I went to bed hungry once.
I was in community college in San Diego living in a beach house with two other guys.
My roommates weren’t around on this Saturday night. I had no money and no car. As it got dark, I searched the cupboards and refrigerator and realized there was no food in the house. Zero.
So, I went to sleep early without having eaten.
Going to bed hungry is more than just having an empty stomach. There is a loneliness and sadness that accompany it.
The next morning, I rode my bicycle an hour to my parents’ house to get something to eat. That evening, my roommates had replenished the kitchen.
I vowed never to go to bed hungry again. In the 46 years since then, I haven’t.
About one-eighth of the United States isn’t as fortunate.
In 2019, the Department of Agriculture reported that 35 million Americans were struggling with hunger issues.
This year, the organization Feeding America estimates that number has grown to 42 million due to unemployment and other issues surrounding the COVID-19 pandemic. About 13 million of those who face food insecurity are children. Another 5 million are seniors. That’s an increase of 38 percent among the older population since 2001.
The problem is not limited to one region.
Hunger can be found in urban, rural and suburban areas, although less populated areas tend to be hit a little harder. Feeding America estimates that 2 million households in rural areas, where much of our nation’s food is grown, don’t get enough to eat. People in rural towns face additional obstacles such as transportation and a lack of services when they try to seek help.
People of color also tend to be more vulnerable.
African-American households are twice as likely as white households to experience hunger. In fact, 8 of the 10 counties with the highest food insecurity rates in the country are at least 60 percent African-American. Seven of those 10 counties are in Mississippi.
One in 6 Latino households also struggle with hunger issues.
Food insecurity, however, doesn’t just strike low income households.
Feeding America estimates that two-thirds of people facing hunger issues have incomes above the poverty line.
A recent story in National Geographic reported that two-thirds of households with children who face food insecurity have at least one working adult. Feeding America states that 80 percent of the Latino families they serve have at least one family member working.
The National Geographic article, which is entitled “The New Face of Hunger,” talks about how hunger now is different than it was in the Great Depression. Many people facing this problem today have jobs and homes. Some are even a bit overweight due to unhealthy diets.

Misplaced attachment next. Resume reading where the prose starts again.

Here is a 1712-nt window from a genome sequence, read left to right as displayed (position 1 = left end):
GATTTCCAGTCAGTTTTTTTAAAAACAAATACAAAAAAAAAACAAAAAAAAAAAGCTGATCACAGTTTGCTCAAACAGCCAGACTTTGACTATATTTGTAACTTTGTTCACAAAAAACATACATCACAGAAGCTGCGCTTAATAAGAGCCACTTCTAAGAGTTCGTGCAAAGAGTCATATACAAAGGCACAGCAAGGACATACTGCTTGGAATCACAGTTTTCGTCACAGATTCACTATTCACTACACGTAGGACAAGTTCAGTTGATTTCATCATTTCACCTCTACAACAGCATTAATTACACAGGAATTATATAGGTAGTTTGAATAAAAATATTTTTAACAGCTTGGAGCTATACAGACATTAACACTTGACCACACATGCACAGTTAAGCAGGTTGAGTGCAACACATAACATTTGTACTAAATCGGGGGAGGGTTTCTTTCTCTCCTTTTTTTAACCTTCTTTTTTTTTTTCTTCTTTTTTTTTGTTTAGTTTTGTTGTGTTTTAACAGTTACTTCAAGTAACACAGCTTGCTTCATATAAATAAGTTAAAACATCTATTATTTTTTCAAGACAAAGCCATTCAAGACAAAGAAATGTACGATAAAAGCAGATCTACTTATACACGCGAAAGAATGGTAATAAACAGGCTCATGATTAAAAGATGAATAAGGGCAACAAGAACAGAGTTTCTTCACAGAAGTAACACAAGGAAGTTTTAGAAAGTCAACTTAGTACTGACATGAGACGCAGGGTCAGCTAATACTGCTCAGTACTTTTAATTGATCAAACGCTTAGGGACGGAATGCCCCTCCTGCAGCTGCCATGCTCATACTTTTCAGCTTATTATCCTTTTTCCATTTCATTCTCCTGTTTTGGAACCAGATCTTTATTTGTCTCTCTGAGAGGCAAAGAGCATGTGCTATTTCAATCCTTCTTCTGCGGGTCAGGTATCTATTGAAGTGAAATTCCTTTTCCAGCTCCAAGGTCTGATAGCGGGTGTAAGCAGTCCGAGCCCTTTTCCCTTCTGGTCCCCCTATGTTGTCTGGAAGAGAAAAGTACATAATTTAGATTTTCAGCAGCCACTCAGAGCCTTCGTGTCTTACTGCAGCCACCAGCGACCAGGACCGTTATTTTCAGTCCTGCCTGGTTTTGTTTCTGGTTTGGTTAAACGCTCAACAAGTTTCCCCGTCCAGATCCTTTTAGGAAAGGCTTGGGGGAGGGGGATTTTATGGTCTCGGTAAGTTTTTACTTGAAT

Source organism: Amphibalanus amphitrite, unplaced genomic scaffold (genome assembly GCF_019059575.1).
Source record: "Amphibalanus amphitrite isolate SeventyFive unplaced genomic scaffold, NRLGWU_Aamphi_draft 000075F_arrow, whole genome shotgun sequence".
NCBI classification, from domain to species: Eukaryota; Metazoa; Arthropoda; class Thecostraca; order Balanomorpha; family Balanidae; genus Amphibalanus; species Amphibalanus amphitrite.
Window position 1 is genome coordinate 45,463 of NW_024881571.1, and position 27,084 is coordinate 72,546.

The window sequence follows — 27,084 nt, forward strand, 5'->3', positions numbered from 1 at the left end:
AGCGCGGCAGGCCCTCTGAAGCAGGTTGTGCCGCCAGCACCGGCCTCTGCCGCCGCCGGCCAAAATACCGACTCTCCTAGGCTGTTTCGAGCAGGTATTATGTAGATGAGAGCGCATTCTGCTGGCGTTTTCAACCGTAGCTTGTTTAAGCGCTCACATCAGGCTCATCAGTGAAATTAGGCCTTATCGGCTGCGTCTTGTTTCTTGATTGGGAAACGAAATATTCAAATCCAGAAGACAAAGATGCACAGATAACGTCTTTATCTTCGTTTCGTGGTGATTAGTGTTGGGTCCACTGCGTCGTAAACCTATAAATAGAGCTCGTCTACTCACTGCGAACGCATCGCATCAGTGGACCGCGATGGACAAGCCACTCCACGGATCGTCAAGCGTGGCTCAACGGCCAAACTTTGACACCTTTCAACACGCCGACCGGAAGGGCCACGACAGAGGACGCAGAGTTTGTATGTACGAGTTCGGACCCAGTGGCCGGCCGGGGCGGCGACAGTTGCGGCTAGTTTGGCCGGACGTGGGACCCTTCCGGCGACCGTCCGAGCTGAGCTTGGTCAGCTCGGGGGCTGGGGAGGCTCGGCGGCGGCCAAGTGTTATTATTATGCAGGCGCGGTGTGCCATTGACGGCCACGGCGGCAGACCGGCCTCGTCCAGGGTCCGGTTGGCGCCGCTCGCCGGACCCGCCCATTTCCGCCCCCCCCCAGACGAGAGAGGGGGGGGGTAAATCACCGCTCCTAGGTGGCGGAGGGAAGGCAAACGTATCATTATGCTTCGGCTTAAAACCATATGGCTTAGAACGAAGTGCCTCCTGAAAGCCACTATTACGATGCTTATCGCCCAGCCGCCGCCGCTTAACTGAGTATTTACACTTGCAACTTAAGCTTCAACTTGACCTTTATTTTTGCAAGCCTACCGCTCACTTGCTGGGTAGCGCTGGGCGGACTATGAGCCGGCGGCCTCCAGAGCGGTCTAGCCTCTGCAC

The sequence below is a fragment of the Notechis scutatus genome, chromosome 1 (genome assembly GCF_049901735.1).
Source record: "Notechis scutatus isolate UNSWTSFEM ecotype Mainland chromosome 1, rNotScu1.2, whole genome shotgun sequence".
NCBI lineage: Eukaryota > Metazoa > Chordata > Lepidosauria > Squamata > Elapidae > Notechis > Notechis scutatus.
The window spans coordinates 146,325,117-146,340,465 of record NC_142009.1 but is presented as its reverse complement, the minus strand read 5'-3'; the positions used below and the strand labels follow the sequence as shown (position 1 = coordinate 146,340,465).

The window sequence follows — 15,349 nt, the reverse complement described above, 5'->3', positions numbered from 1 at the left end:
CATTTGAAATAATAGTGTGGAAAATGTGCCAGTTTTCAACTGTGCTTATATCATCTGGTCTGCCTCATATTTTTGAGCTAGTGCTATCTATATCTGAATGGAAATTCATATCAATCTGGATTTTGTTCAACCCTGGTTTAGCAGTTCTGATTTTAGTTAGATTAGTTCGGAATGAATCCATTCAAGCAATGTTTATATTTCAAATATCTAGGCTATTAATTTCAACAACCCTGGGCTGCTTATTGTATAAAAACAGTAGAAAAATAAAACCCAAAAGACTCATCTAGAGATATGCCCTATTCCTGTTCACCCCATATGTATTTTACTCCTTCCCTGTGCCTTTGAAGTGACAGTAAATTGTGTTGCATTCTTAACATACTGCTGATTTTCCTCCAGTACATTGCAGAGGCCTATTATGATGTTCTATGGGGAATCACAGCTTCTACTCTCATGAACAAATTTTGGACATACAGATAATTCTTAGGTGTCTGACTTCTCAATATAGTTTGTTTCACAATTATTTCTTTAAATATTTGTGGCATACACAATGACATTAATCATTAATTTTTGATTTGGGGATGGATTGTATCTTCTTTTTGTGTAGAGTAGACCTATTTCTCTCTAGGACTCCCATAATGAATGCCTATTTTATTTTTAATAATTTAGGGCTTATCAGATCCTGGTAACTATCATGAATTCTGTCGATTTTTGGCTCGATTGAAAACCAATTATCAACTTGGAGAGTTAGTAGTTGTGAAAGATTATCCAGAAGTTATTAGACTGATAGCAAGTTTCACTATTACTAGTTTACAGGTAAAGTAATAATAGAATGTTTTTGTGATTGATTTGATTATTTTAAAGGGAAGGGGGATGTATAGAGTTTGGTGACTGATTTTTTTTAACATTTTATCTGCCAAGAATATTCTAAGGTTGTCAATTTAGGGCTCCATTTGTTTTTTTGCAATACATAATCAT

That’s why the federal government in 2006 replaced the word “hunger” with “food insecurity” in its literature.
For adults, hunger can increase the risk of chronic diseases ranging from high blood pressure to heart disease to diabetes. The stress of not knowing from where your next meal will come can also lead to mental health problems.
The COVID-19 pandemic has exacerbated the situation.
Rising unemployment has sparked a sharp increase in families facing food insecurity.
Schools being closed has affected the 22 million children who rely on free or reduced price lunches they receive on campus.
The rise in homelessness during the pandemic is also a factor. Evictions increased as people fell behind on rent. The number of homeless in the United States is now estimated at more than 550,000. Hunger is a common affliction of being homeless.
Even with a home, many families facing hunger don’t qualify for federal assistance, so they must rely on food banks and other services.
The irony is that 72 billion pounds of safe, edible food goes to waste in the United States every year. Between 25 and 40 percent of food grown, processed and transported here is not consumed.
This is where groups such as Feeding America step in.
The organization works with farmers, manufacturers and retailers to secure food before it is thrown out. They also seek out staples that are nutritious and high in protein. The group also hosts educational programs and outreach to help break the cycle of poverty and hunger.
The World Central Kitchen is another group that pitches in.
The organization, founded in 2010 by chef Jose Andres, has served more than 50 million fresh meals to people impacted by natural disasters around the world. The group has chef relief teams that are deployed to hard hit areas.
They have been busy everywhere since the COVID-19 pandemic hit. They also jumped in when the February snowstorms knocked out power in Texas and other states.
Some structural solutions that have been suggested include consistent meal programs, mobile food markets and training people on how to grow their own fruits and vegetables.
The bottom line is that until the hunger issue is solved, millions of children in the United States will go to bed tonight with that lonely and sad feeling that I felt many years ago.